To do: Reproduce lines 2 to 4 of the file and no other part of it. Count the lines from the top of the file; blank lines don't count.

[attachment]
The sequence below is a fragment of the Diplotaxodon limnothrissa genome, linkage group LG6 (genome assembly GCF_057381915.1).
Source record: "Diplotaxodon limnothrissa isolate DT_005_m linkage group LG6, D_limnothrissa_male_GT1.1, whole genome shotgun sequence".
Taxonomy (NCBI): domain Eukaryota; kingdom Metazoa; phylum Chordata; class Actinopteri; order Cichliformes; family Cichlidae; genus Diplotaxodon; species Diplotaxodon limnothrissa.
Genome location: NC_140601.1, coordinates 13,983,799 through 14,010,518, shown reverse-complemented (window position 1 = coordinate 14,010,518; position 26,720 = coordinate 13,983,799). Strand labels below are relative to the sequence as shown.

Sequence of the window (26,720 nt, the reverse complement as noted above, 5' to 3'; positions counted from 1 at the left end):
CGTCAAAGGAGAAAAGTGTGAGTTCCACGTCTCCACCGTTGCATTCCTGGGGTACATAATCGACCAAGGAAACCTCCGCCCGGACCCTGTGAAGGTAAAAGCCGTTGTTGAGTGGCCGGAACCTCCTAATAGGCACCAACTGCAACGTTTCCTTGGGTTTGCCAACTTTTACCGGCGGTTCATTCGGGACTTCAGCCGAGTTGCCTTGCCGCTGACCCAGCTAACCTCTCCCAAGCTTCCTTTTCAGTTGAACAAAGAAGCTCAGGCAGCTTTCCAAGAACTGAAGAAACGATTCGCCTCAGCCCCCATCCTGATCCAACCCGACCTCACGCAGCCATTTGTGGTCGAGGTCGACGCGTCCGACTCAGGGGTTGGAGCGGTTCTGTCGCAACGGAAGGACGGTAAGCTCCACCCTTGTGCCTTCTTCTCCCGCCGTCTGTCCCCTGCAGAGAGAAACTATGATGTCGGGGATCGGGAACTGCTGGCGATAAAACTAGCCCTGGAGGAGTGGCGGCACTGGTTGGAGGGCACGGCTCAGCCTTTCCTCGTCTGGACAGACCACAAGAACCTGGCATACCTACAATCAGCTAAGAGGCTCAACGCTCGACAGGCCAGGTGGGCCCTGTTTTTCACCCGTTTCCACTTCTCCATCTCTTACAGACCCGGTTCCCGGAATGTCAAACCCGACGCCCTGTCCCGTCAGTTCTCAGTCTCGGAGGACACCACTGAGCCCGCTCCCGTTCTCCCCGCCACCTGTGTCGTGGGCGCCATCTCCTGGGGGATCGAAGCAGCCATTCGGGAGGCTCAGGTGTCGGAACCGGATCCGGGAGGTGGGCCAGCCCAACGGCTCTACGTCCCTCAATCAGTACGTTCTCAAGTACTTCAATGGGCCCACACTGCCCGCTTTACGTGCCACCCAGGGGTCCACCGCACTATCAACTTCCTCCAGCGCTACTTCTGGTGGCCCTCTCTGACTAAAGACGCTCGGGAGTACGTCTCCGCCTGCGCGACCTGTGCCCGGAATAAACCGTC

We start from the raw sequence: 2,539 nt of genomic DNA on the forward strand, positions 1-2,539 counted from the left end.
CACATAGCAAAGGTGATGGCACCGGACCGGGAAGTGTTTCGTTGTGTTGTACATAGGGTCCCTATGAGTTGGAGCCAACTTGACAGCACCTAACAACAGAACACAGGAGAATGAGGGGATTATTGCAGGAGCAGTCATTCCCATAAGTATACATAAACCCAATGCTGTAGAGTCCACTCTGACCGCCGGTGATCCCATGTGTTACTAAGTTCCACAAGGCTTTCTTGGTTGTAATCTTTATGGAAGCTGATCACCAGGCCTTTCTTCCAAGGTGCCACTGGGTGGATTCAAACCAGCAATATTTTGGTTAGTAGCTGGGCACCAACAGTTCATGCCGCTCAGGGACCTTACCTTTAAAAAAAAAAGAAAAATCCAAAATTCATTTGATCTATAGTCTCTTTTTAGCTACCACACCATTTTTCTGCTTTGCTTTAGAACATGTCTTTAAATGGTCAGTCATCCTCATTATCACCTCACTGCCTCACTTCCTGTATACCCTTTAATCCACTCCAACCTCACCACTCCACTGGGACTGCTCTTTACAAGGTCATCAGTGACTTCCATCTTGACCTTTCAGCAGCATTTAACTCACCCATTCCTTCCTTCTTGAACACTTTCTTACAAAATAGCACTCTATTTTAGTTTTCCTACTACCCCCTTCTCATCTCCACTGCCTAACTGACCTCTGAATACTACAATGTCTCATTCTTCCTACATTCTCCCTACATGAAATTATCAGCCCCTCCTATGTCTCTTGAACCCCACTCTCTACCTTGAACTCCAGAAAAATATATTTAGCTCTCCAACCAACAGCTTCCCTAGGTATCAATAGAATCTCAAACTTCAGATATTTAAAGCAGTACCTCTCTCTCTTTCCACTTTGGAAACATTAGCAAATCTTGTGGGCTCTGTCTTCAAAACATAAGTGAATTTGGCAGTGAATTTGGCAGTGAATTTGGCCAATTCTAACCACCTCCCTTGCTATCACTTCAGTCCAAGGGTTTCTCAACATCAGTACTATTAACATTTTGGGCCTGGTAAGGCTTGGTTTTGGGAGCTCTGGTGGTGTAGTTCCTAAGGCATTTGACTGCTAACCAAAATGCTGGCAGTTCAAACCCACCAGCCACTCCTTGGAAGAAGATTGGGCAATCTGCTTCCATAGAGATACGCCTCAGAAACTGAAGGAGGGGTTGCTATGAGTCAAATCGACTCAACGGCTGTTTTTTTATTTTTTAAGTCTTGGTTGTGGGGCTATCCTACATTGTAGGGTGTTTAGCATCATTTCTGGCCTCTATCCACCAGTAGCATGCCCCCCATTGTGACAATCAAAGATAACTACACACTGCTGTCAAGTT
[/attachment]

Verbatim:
Source record: "Diplotaxodon limnothrissa isolate DT_005_m linkage group LG6, D_limnothrissa_male_GT1.1, whole genome shotgun sequence".
Taxonomy (NCBI): domain Eukaryota; kingdom Metazoa; phylum Chordata; class Actinopteri; order Cichliformes; family Cichlidae; genus Diplotaxodon; species Diplotaxodon limnothrissa.
Genome location: NC_140601.1, coordinates 13,983,799 through 14,010,518, shown reverse-complemented (window position 1 = coordinate 14,010,518; position 26,720 = coordinate 13,983,799). Strand labels below are relative to the sequence as shown.